Islamic State group slowly being ground down in Syria

Islamic State group slowly being ground down in Syria
Analysis: Pummelled by the international coalition's airstrikes and offensives by Kurdish and Free Syrian Army forces, the Islamic State group is on the defensive in many areas of Syria.
5 min read
24 February, 2015
The IS reportedly lost around 1,000 fighters in Kobane [Anadolu]
The strength of the Islamic State group has been severly depleted, according to experts.

The group (IS, formerly known as Isis) has been fighting on multiple fronts in Syria against Kurdish forces, Syrian rebels and regime forces, suffering several defeats - notably at Kobane, at the hands of the Kurdish People's Protection Forces (YPG) backed by the Free Syrian Army (FSA).

The US-led coalition's airstrikes have also been reported to have claimed the lives of around 1,000 IS fighters, according to estimates by the UK-based opposition group, the Syrian Observatory for Human Rights (SOHR).

Local sources in Kobane said municipal services committees collected more than 150 bodies belonging to the group, left behind by the IS between destroyed buildings in the final two weeks of the fighting. The IS defeat here has also reportedly prompted many of its Syrian and foreign fighters to abscond and desert the group.

IS is not an existential threat to US interests. Read more.

In the past two days alone, the coalition has carried out at least ten airstrikes on IS positions in the Hasakah and Raqqa countryside.

Clashes between the IS group and regime forces take place almost on a daily basis in Deir al-Zour and in the vicinity of the nearby air base.

The group is also engaged in active fighting with rebel and Kurdish forces in the eastern Aleppo countryside and in the countryside north of Hasakah.

The IS group does not seem capable of replacing these losses.

The IS defeat in Kobane has reportedly prompted many of its Syrian and foreign fighters to abscond and desert the group.

Recruitment problems

Muayid al-Hamad, an activist, told al-Araby al-Jadeed that Turkish border guards near IS-controlled areas in Syria have tightened security to prevent anyone from crossing into Syria except through the official Tal Abiad crossing.

These measures are intended to prevent foreign fighters from bolstering the group.

In light of these developments, the group has reportedly started to recruit Syrians from the areas it controls.

Activists from the campaign Raqqa is Being Slaughtered Silently (RBSS), a group operating in secret in IS-controlled regions of Syria, have published information on alleged meetings between IS commanders and tribes, who were asked each to recruit 1,000 fighters for the group.

The IS wants to use new recruits to curb the advances by the FSA and YPG in the northern Raqqa and eastern Aleppo regions. RBSS activists said tribal representatives rejected the request, because of the huge losses IS has suffered.

On the defensive

These developments have forced IS forces on all fronts in Syria to assume a defensive posture. As a result, the group is no longer taking the initiative. The IS has effectively retreated from many areas it was trying to control.

According to a recent report by the London-based Syrian Observatory, the YPG, along with the Raqqa Revolutionaries' Battalion and the FSA's Northern Sun Brigades, were able to retake 242 villages in the Kobane countryside after they winning back the town late last month.

The Syrian Observatory, which relies on a wide network of sources within the country, said the regions controlled by the Kurdish forces and the FSA now include ten towns and villages within the Raqqa governorate. This has allowed opposition forces to block the strategically important Rodko road, which links Aleppo in the north to the governorate of Hasakah in the east.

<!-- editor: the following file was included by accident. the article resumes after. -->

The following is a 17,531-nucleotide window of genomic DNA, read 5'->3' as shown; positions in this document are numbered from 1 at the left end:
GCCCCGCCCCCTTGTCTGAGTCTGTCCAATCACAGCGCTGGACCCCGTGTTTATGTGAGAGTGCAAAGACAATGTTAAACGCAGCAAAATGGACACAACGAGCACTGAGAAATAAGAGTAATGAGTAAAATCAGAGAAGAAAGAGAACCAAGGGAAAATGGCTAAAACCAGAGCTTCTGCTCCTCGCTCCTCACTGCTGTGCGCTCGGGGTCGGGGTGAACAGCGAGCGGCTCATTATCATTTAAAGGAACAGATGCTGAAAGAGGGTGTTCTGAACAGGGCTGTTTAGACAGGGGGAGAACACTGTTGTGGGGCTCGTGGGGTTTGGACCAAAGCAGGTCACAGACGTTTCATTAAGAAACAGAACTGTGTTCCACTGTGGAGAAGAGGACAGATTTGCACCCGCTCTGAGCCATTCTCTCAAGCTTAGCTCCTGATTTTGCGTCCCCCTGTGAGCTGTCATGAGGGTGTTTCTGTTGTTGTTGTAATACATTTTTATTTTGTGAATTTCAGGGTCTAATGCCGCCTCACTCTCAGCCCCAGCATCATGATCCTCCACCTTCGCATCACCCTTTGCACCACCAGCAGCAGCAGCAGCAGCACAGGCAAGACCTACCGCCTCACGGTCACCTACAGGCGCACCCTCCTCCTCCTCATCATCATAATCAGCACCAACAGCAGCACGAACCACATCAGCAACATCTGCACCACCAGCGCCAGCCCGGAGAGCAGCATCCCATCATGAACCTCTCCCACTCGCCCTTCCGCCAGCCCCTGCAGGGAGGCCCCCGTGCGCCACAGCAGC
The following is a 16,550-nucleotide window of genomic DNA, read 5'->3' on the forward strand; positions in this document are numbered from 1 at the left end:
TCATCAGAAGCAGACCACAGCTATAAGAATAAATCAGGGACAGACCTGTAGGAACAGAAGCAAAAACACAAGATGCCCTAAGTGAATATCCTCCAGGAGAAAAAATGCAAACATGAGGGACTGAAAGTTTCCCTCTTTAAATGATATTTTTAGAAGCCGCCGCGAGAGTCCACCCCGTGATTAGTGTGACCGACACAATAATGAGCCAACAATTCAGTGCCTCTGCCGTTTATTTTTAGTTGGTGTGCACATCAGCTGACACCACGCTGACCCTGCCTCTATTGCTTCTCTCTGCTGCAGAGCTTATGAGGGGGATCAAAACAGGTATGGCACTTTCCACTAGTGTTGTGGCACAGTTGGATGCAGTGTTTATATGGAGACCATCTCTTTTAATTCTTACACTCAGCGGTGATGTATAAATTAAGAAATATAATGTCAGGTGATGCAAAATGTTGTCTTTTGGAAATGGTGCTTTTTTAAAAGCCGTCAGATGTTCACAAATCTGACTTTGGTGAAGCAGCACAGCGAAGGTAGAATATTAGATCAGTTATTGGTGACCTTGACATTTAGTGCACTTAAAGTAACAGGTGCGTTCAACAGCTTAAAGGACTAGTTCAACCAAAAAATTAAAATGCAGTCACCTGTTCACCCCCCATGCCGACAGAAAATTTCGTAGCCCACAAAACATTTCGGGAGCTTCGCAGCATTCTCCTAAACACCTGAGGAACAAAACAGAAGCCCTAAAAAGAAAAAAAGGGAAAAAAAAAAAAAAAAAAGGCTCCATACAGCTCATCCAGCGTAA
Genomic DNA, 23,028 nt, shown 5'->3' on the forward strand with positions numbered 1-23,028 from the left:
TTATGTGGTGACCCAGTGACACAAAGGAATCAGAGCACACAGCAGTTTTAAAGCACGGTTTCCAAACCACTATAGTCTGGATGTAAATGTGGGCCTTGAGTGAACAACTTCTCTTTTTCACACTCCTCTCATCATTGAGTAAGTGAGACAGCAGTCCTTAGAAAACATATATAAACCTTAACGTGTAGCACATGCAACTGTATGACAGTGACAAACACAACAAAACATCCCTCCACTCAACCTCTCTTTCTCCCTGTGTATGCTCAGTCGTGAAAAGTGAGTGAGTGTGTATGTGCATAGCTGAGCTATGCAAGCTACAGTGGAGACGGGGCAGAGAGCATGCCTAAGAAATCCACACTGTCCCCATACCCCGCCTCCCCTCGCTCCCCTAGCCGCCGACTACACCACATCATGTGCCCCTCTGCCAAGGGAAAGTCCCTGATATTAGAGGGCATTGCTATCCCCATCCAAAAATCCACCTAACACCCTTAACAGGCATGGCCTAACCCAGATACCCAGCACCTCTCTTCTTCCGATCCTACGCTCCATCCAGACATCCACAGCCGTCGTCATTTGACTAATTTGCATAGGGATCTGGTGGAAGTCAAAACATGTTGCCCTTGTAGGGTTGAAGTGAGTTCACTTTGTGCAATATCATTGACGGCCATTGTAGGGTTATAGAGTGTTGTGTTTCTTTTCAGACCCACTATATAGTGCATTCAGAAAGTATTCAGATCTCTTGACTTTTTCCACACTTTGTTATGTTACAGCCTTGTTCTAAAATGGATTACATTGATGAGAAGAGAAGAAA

Local sources in the city of Tal Abiad on the border with Turkey, north of Raqqa city, said the YPG and FSA were now less than 25km away from the city, one of the most important held by IS.

Closing in

Hassan Abdul-Kafi, an activist, told al-Araby that the YPG and FSA forces were less than six kilometres away from the strategic Qaret Kowzak bridge, which crosses the Euphrates River near the city of Manbej north of Aleppo and links the region with eastern Syria.

These developments have forced IS forces on all fronts in Syria to assume a defensive posture.

The bridge is one of the most important links between the Aleppo governorate and the Syrian Jazira region north of the Euphrates.

It has a special strategic significance to IS, which has mobilised large numbers of fighters to defend it. The dramatic retreat of the IS in the eastern Aleppo countryside has prompted the group to launch counter-attacks in the region to retake some of the areas it recently lost.

According to the Syrian Observatory, the Islamic State group tried to advance in areas controlled by the YPG and the FSA near the Qaret Kowzak bridge. It also tried to advance into the northern Raqqa countryside to retake areas seized by the YPG, and secure the Rodko expressway.

The fighting that ensued claimed the lives of at least three Kurdish fighters and nine from the IS group.

All this comes amid clashes between throughout the eastern Aleppo countryside. The YPG and the FSA are pushing to make further gains in the areas close to the city of Jarabulus, east of Aleppo. They are also attempting to force IS to retreat from a cement factory near the town of Serrin.

Pressure on the IS along the front lines does not come solely in the Aleppo region.

In the past two days, the YPG began an offensive against IS-controlled areas around Tal Hamis, north of the city of al-Hasakah, in north-eastern Syria, re-taking control of more than 20 villages, according to eyewitnesses.

This is an edited translation from our Arabic edition.